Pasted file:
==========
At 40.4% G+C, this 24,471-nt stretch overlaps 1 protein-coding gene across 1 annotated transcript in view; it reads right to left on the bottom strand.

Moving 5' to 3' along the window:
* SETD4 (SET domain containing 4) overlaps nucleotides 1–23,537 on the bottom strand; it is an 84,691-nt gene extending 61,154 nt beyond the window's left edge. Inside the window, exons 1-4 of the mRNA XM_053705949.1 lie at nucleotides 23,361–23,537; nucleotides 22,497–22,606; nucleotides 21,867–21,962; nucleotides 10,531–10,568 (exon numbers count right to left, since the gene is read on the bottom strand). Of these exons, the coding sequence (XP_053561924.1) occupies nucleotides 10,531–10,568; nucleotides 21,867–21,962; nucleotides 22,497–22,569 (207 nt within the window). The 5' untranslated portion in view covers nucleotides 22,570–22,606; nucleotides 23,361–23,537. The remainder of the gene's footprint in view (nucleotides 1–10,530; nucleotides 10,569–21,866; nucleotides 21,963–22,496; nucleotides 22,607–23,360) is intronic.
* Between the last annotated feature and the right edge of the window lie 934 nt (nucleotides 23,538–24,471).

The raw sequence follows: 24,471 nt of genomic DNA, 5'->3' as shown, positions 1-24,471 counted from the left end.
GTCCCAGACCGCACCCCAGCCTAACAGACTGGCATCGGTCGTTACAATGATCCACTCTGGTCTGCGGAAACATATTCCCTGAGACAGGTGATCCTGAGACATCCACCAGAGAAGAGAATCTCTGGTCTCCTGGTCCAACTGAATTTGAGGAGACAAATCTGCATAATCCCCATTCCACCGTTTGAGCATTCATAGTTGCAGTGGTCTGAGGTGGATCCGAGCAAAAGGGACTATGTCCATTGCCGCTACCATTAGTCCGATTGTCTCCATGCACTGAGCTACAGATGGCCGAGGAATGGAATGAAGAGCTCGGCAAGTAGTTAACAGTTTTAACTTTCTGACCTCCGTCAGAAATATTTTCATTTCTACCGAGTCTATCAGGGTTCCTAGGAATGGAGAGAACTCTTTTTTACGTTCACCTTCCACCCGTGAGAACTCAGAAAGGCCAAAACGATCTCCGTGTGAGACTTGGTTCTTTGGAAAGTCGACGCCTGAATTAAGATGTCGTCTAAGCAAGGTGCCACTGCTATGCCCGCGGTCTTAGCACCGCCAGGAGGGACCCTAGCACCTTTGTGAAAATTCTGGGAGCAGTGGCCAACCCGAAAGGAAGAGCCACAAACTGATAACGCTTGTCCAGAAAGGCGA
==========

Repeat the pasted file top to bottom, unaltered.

At 40.4% G+C, this 24,471-nt stretch overlaps 1 protein-coding gene across 1 annotated transcript in view; it reads right to left on the bottom strand.

Moving 5' to 3' along the window:
* SETD4 (SET domain containing 4) overlaps nucleotides 1–23,537 on the bottom strand; it is an 84,691-nt gene extending 61,154 nt beyond the window's left edge. Inside the window, exons 1-4 of the mRNA XM_053705949.1 lie at nucleotides 23,361–23,537; nucleotides 22,497–22,606; nucleotides 21,867–21,962; nucleotides 10,531–10,568 (exon numbers count right to left, since the gene is read on the bottom strand). Of these exons, the coding sequence (XP_053561924.1) occupies nucleotides 10,531–10,568; nucleotides 21,867–21,962; nucleotides 22,497–22,569 (207 nt within the window). The 5' untranslated portion in view covers nucleotides 22,570–22,606; nucleotides 23,361–23,537. The remainder of the gene's footprint in view (nucleotides 1–10,530; nucleotides 10,569–21,866; nucleotides 21,963–22,496; nucleotides 22,607–23,360) is intronic.
* Between the last annotated feature and the right edge of the window lie 934 nt (nucleotides 23,538–24,471).

The raw sequence follows: 24,471 nt of genomic DNA, 5'->3' as shown, positions 1-24,471 counted from the left end.
GTCCCAGACCGCACCCCAGCCTAACAGACTGGCATCGGTCGTTACAATGATCCACTCTGGTCTGCGGAAACATATTCCCTGAGACAGGTGATCCTGAGACATCCACCAGAGAAGAGAATCTCTGGTCTCCTGGTCCAACTGAATTTGAGGAGACAAATCTGCATAATCCCCATTCCACCGTTTGAGCATTCATAGTTGCAGTGGTCTGAGGTGGATCCGAGCAAAAGGGACTATGTCCATTGCCGCTACCATTAGTCCGATTGTCTCCATGCACTGAGCTACAGATGGCCGAGGAATGGAATGAAGAGCTCGGCAAGTAGTTAACAGTTTTAACTTTCTGACCTCCGTCAGAAATATTTTCATTTCTACCGAGTCTATCAGGGTTCCTAGGAATGGAGAGAACTCTTTTTTACGTTCACCTTCCACCCGTGAGAACTCAGAAAGGCCAAAACGATCTCCGTGTGAGACTTGGTTCTTTGGAAAGTCGACGCCTGAATTAAGATGTCGTCTAAGCAAGGTGCCACTGCTATGCCCGCGGTCTTAGCACCGCCAGGAGGGACCCTAGCACCTTTGTGAAAATTCTGGGAGCAGTGGCCAACCCGAAAGGAAGAGCCACAAACTGATAACGCTTGTCCAGAAAGGCGA